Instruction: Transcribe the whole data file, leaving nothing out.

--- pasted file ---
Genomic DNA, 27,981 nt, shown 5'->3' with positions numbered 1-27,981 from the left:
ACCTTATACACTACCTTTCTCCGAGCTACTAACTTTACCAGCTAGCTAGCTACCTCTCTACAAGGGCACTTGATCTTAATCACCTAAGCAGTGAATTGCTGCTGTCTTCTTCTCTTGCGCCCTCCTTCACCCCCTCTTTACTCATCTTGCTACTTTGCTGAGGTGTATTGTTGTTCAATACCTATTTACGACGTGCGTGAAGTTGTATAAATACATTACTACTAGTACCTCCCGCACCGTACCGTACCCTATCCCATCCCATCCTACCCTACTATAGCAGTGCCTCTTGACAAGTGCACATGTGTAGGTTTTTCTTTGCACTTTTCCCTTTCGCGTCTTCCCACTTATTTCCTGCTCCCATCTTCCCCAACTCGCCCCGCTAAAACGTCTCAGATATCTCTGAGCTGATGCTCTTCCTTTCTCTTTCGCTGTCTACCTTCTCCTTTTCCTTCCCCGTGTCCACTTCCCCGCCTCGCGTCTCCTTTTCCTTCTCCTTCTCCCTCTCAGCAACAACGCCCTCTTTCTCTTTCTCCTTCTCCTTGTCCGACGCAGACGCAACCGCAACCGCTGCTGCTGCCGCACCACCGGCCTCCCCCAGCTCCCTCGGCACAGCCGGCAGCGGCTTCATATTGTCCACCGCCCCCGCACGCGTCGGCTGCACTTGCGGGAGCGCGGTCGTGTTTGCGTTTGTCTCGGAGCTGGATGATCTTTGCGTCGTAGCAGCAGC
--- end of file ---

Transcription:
Genomic DNA, 27,981 nt, shown 5'->3' with positions numbered 1-27,981 from the left:
ACCTTATACACTACCTTTCTCCGAGCTACTAACTTTACCAGCTAGCTAGCTACCTCTCTACAAGGGCACTTGATCTTAATCACCTAAGCAGTGAATTGCTGCTGTCTTCTTCTCTTGCGCCCTCCTTCACCCCCTCTTTACTCATCTTGCTACTTTGCTGAGGTGTATTGTTGTTCAATACCTATTTACGACGTGCGTGAAGTTGTATAAATACATTACTACTAGTACCTCCCGCACCGTACCGTACCCTATCCCATCCCATCCTACCCTACTATAGCAGTGCCTCTTGACAAGTGCACATGTGTAGGTTTTTCTTTGCACTTTTCCCTTTCGCGTCTTCCCACTTATTTCCTGCTCCCATCTTCCCCAACTCGCCCCGCTAAAACGTCTCAGATATCTCTGAGCTGATGCTCTTCCTTTCTCTTTCGCTGTCTACCTTCTCCTTTTCCTTCCCCGTGTCCACTTCCCCGCCTCGCGTCTCCTTTTCCTTCTCCTTCTCCCTCTCAGCAACAACGCCCTCTTTCTCTTTCTCCTTCTCCTTGTCCGACGCAGACGCAACCGCAACCGCTGCTGCTGCCGCACCACCGGCCTCCCCCAGCTCCCTCGGCACAGCCGGCAGCGGCTTCATATTGTCCACCGCCCCCGCACGCGTCGGCTGCACTTGCGGGAGCGCGGTCGTGTTTGCGTTTGTCTCGGAGCTGGATGATCTTTGCGTCGTAGCAGCAGC